a disk controller 40 and disk drive 42 for retrieving information from and storing information to the disk drive 42; the information includes programs and data;

a network interface card (NIC) 44 that provides a packet-based interface for connecting to a remote server via a packet switched network such as the Internet;

a scanner 46 that receives a paper document and generates a scanned document; and

one or more buses 48 for interconnecting the aforementioned elements of the computer system 20.

The memory 38 stores a number of different programs, sometimes herein called procedures, and data structures. The dictation system control programs are executed by the system's processor 22. In a typical implementation, the memory 38 includes:

an operating system 52 that includes procedures for handling various basic system services and for performing hardware dependent tasks; the operating system 52 may include a set of user interface procedures for handling input received from the user interface 24 and displaying the output to the user on the display 26;

an audio recorder procedure 54 that records a user's speech received from the microphone 36 for later audio playback; and

a dictation procedure 60 that implements the user controlled insertion of standardized text in user selected fields of a form in accordance with an embodiment of the present invention.

The dictation procedure 60 includes:

a build form procedure 62 that creates a new form file 64 or modifies an existing form file that is used as a template from which reports 66 will be generated;

a speech engine 68 that generates text from audio input and places the generated text in a text buffer 70 of a form 64; the audio input may be supplied by the microphone 36 or the audio recorder procedure 54;

a populate form procedure 72 that generates a report 66 in accordance with a specified form file 64 and that populates entry fields of the report 66 in accordance with specified commands identified from the text in the text buffer 70 to complete the report 66;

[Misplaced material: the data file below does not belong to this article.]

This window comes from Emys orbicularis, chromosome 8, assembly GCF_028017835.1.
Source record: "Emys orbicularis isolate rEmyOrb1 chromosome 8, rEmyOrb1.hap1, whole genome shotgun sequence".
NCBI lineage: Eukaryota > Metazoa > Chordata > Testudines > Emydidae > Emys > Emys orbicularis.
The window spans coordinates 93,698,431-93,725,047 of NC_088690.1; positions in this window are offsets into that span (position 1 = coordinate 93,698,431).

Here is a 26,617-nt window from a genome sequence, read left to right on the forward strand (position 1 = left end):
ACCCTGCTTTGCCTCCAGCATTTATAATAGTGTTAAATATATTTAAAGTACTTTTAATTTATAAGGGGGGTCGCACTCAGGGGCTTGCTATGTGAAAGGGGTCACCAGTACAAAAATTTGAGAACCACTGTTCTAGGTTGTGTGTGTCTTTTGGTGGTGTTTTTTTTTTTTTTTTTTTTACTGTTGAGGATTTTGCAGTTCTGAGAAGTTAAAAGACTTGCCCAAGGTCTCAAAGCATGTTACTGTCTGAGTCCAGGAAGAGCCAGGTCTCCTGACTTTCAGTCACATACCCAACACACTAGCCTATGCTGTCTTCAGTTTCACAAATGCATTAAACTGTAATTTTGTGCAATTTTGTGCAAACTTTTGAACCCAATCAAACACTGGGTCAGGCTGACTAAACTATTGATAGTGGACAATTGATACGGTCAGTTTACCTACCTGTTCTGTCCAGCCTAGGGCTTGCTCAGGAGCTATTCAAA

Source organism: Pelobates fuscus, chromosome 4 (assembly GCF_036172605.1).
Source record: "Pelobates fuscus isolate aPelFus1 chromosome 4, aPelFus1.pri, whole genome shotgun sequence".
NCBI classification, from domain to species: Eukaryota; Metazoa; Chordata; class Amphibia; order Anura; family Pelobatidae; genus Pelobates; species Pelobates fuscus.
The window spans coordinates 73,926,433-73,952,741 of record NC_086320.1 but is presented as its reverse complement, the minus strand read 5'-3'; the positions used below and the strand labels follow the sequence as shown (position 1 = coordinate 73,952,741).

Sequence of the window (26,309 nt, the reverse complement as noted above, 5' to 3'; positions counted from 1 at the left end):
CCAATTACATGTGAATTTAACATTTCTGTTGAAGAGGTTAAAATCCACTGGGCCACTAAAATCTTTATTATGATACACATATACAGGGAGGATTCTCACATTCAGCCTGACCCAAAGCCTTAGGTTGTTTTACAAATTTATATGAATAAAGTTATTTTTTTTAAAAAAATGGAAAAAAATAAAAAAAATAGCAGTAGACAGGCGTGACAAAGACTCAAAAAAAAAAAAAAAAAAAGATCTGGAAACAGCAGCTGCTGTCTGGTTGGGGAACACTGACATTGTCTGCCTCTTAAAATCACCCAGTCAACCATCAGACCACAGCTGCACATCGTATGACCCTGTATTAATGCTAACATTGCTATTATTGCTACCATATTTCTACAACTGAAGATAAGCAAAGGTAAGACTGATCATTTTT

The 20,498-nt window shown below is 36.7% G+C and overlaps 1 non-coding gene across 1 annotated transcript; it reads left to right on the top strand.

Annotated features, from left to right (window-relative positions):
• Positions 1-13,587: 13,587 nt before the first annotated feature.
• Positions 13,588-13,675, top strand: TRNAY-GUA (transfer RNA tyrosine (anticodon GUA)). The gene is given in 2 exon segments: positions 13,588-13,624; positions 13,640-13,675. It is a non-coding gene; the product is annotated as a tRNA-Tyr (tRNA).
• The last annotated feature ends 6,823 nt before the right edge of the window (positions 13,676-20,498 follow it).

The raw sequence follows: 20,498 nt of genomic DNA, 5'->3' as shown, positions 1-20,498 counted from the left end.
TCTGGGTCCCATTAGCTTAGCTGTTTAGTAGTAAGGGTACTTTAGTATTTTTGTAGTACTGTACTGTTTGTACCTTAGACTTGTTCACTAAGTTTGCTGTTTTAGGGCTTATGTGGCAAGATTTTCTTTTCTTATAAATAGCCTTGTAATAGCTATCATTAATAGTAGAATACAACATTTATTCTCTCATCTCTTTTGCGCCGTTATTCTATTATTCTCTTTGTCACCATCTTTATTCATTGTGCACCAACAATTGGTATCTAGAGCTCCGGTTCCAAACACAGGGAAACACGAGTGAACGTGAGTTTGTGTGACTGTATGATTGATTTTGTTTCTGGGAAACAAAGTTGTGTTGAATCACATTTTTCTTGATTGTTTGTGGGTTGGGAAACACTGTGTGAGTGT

a process command procedure 74 that identifies a command in the text placed in the text buffer 70 and invokes a command processing procedure 76;

command processing procedures 76 that implement a specified response to particular commands;

a database management system (DBMS) 78 that stores the text data from each entry field on each report in a predefined format for later retrieval; and

DBMS query and database-report generation procedures 80 that access the text data stored in the database management system.

The command processing procedures 76 include:

a go to procedure 82 that is invoked in response to a go to command;

an insert standard procedure 84 in accordance with an embodiment of the present invention, that inserts a predefined standard response into a specified entry field of a form;

an edit text procedure 86 that allows a user to change the text of an entry field of a form;

a save report procedure 88 that saves a report, including any text data entered in an entry field;

an open new form procedure 90 that accesses a specified form file 64 to generate a form from which to generate a report; and

an open report procedure 92 that opens a specified, existing report.

The following summarizes the data stored in the memory 38:

at least one form file 64 that stores at least one field heading from an entry field; in an alternate embodiment, the form file 64 stores at least one predefined standard response for at least one field;

at least one report 66, a report 66 is a particular stored form that has a unique designation; the report 66 may be uncompleted, partially completed or fully completed;

the text buffer 70 which stores data, at least temporarily, associated with an entry field;